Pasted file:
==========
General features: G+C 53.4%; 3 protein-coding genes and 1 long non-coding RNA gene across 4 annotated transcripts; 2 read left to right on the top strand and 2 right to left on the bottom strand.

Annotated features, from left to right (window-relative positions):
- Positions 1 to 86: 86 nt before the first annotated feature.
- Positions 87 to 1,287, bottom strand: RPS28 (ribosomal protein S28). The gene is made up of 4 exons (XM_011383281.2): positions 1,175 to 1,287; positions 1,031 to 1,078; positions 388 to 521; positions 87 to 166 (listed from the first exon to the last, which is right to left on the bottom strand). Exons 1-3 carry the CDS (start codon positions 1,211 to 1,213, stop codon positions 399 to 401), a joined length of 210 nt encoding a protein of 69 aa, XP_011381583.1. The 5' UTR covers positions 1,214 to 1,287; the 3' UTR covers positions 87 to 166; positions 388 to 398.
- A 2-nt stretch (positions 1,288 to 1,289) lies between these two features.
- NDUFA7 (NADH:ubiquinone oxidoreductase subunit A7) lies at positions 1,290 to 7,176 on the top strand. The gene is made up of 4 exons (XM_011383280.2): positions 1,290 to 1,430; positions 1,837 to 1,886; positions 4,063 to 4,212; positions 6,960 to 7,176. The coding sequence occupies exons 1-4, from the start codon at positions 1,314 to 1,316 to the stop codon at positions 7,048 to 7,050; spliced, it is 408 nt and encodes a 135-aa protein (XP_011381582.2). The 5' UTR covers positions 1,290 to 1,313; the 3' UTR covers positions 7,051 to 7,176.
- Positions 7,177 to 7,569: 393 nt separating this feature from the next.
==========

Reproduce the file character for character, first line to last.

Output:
General features: G+C 53.4%; 3 protein-coding genes and 1 long non-coding RNA gene across 4 annotated transcripts; 2 read left to right on the top strand and 2 right to left on the bottom strand.

Annotated features, from left to right (window-relative positions):
- Positions 1 to 86: 86 nt before the first annotated feature.
- Positions 87 to 1,287, bottom strand: RPS28 (ribosomal protein S28). The gene is made up of 4 exons (XM_011383281.2): positions 1,175 to 1,287; positions 1,031 to 1,078; positions 388 to 521; positions 87 to 166 (listed from the first exon to the last, which is right to left on the bottom strand). Exons 1-3 carry the CDS (start codon positions 1,211 to 1,213, stop codon positions 399 to 401), a joined length of 210 nt encoding a protein of 69 aa, XP_011381583.1. The 5' UTR covers positions 1,214 to 1,287; the 3' UTR covers positions 87 to 166; positions 388 to 398.
- A 2-nt stretch (positions 1,288 to 1,289) lies between these two features.
- NDUFA7 (NADH:ubiquinone oxidoreductase subunit A7) lies at positions 1,290 to 7,176 on the top strand. The gene is made up of 4 exons (XM_011383280.2): positions 1,290 to 1,430; positions 1,837 to 1,886; positions 4,063 to 4,212; positions 6,960 to 7,176. The coding sequence occupies exons 1-4, from the start codon at positions 1,314 to 1,316 to the stop codon at positions 7,048 to 7,050; spliced, it is 408 nt and encodes a 135-aa protein (XP_011381582.2). The 5' UTR covers positions 1,290 to 1,313; the 3' UTR covers positions 7,051 to 7,176.
- Positions 7,177 to 7,569: 393 nt separating this feature from the next.